bilan travels // bilan’s guide to traveling more

So since I’ll be moving again later on this year, I think it’s time I spilled the frijoles with you all on how I travel so much. Here’s my comprehensive guide on finding opportunities to travel more.

General tips:

Understand your motivations and your limitations.

Do you want to learn a language? A specific skill? Or just let loose and see the world? What are your restrictions with respect to budget, time, etc.?

You will have to be extremely creative and extremely flexible.

No but seriously, it’s going to take some serious research, so grab a snack. It is immensely easier to find opportunities when you have a specific region of the world you are interested in (a.k.a. don’t skip step one, I promise it will make life easier!) It also helps in the meantime to save as much money as you can and put it aside for a travel fund of sorts.



 Reach out to your network 

Do you have any friends or family members living abroad? Distant third cousins count too. haha



Academic Opportunities:

  • Study abroad for a summer, semester or a year.

Probably the most common way to see the world while enrolled in school, study abroad can really open your eyes to a country and a region. Whether you want to go through your school or through a third party provider such as CIEE, it can be costly so be sure to speak with your school’s study abroad office and financial aid office well in advance. While you are at it, speak to your academic advisor to work out how you can make it work with existing requirements.


  • Pursue a degree abroad.

For those really wishing to get away, there is always the option of pursuing a degree abroad. This option requires you to weigh the costs against the benefits as you will be considered an international student and may not have the same resources available to you (i.e. scholarships for domestic students).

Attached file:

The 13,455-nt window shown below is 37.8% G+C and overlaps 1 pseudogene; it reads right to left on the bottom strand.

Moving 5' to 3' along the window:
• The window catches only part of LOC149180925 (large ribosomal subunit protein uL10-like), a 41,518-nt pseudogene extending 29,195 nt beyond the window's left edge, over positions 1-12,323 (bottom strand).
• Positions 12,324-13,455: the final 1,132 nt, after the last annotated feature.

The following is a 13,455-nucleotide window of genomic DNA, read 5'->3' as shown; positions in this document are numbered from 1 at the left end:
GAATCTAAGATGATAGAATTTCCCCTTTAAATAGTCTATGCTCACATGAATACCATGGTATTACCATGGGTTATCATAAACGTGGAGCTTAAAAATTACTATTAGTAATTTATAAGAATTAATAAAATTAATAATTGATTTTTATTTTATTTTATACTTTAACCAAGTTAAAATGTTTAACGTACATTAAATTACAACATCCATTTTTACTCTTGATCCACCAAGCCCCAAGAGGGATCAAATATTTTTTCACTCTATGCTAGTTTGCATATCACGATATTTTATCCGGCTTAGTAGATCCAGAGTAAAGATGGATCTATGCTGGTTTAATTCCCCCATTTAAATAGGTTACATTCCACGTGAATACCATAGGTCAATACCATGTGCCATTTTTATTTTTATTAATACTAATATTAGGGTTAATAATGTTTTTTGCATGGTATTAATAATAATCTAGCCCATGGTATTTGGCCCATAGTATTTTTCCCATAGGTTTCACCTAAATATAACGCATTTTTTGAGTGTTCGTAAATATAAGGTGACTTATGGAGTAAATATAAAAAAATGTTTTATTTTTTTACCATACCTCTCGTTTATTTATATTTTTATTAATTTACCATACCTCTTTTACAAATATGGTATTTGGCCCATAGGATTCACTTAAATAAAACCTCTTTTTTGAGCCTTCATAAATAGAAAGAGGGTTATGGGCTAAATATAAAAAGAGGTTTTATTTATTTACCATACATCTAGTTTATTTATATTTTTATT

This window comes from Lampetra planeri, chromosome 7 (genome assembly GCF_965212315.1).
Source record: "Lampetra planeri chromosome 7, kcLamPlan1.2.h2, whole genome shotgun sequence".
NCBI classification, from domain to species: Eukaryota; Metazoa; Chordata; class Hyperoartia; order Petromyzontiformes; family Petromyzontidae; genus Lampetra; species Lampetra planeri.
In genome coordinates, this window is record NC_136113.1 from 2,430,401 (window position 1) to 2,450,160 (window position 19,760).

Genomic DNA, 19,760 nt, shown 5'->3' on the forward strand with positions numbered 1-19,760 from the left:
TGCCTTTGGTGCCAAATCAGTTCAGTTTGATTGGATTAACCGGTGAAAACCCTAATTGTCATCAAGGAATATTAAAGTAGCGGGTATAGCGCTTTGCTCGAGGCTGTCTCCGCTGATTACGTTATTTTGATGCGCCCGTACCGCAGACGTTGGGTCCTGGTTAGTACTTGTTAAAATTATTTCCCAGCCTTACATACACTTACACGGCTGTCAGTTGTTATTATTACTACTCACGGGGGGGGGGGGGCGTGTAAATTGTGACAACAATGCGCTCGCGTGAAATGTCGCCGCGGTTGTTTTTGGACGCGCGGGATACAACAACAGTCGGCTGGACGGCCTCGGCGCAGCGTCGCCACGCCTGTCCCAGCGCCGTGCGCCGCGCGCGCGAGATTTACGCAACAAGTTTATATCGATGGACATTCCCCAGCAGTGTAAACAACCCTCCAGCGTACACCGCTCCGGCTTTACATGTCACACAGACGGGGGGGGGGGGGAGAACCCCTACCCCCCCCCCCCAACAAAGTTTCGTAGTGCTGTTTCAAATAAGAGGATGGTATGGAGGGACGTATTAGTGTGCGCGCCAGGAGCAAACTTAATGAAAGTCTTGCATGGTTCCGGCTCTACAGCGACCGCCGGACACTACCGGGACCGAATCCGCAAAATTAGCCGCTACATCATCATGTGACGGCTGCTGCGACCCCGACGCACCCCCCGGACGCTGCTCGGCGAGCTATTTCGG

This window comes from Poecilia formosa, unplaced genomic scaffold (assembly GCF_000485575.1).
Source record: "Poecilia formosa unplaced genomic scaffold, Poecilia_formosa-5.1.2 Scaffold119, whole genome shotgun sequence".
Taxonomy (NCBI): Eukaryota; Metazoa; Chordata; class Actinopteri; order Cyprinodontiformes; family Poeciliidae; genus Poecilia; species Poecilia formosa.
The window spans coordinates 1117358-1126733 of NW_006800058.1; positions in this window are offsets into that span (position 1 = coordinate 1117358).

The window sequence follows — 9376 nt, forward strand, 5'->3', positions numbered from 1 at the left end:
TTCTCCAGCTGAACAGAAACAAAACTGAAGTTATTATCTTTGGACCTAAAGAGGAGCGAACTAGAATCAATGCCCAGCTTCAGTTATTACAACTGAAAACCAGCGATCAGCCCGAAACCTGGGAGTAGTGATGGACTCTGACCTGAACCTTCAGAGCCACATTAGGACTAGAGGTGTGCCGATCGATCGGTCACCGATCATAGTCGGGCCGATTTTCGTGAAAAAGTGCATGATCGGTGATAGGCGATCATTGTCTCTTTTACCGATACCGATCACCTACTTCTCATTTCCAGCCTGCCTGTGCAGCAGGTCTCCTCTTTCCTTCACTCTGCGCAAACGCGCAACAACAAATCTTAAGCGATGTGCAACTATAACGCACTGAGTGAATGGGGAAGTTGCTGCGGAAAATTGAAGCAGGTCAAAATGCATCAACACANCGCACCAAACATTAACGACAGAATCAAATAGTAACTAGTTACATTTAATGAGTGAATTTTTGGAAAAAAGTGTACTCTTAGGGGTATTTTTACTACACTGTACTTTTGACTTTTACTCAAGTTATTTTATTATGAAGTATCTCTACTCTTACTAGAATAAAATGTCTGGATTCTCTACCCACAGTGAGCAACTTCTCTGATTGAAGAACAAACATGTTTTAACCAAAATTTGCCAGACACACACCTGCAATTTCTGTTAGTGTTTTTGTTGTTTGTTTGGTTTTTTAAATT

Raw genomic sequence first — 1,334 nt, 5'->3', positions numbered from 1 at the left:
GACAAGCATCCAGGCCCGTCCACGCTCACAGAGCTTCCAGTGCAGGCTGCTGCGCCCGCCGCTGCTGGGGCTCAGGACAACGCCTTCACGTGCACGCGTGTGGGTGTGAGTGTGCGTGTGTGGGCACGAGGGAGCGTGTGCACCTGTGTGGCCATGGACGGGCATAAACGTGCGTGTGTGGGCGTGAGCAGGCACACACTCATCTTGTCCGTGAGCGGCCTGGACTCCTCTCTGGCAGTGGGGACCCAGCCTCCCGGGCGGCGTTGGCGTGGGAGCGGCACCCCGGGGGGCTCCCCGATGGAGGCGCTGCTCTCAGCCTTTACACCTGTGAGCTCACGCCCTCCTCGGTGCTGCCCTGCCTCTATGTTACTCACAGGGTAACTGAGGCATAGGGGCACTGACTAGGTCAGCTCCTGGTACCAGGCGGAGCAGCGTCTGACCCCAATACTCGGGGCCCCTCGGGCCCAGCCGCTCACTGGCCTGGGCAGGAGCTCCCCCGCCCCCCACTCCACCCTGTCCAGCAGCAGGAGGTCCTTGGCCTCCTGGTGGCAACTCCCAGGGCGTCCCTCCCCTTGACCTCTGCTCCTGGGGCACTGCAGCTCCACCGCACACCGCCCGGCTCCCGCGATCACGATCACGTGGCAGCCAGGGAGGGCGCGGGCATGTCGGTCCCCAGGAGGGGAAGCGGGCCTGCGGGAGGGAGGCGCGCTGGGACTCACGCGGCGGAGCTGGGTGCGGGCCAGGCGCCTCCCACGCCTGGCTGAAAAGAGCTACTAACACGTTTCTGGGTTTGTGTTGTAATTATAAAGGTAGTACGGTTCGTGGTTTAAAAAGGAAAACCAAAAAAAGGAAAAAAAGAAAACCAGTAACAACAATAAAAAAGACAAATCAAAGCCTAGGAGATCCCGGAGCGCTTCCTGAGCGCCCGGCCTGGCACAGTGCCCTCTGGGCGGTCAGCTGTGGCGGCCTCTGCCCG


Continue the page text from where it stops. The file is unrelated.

• If your school offers them, register for courses that involve an international trip.

The best way to discover whether or not these courses exist is by speaking to professors, following the news of a specific department before the start of the semester, or just looking at the course offerings for the upcoming semester.

Working Abroad:


  • Providing services or technical skills
    • Teaching English: Consider lesser known areas like parts of the Middle East or Eastern Europe
    • Being an Au Pair: I personally have no experience so I can’t confidently recommend it but if you’re willing to take a chance, I have heard of sites like Au Pair World that connect those interested with host families
    • Volunteering* – In some cases be prepared to rough it up! My favorite website is Idealist.
      • WWOOF (World Wide Opportunities on Organic Farms)
      • NGOs (Look for NGOs run by your home country because they are likely used to dealing with visas and other logistical concerns)
      • Your country’s embassy
    • Freelance
      •  If you are a specialist in digital marketing, web design, or have other specific technical skills you may be able to do some work on the road. Big bucks to those that can program! Also, if you feel you can, look into online tutoring sites to earn some money on the side.

*Please DO NOT pay for a volunteer opportunity! I don’t care how amazing the program seems, you are providing your services and should not have to pay them $2000+ or whatever the crazy exorbitant fee is.*

  • Careers in International Education

    Big thank you to Jen, a smart and sassy American woman that works in international education that I met while living in Costa Rica for her tips.

  • Flight Attendant/Working for an airline

Whether working at the airport or in corporate, the airline industry is infamous for its poor job security but if you are looking for a temporary option, it is something worth considering. Look into airlines that are part of a group or have strong partnerships with other airlines. It will allow you to travel to more places!



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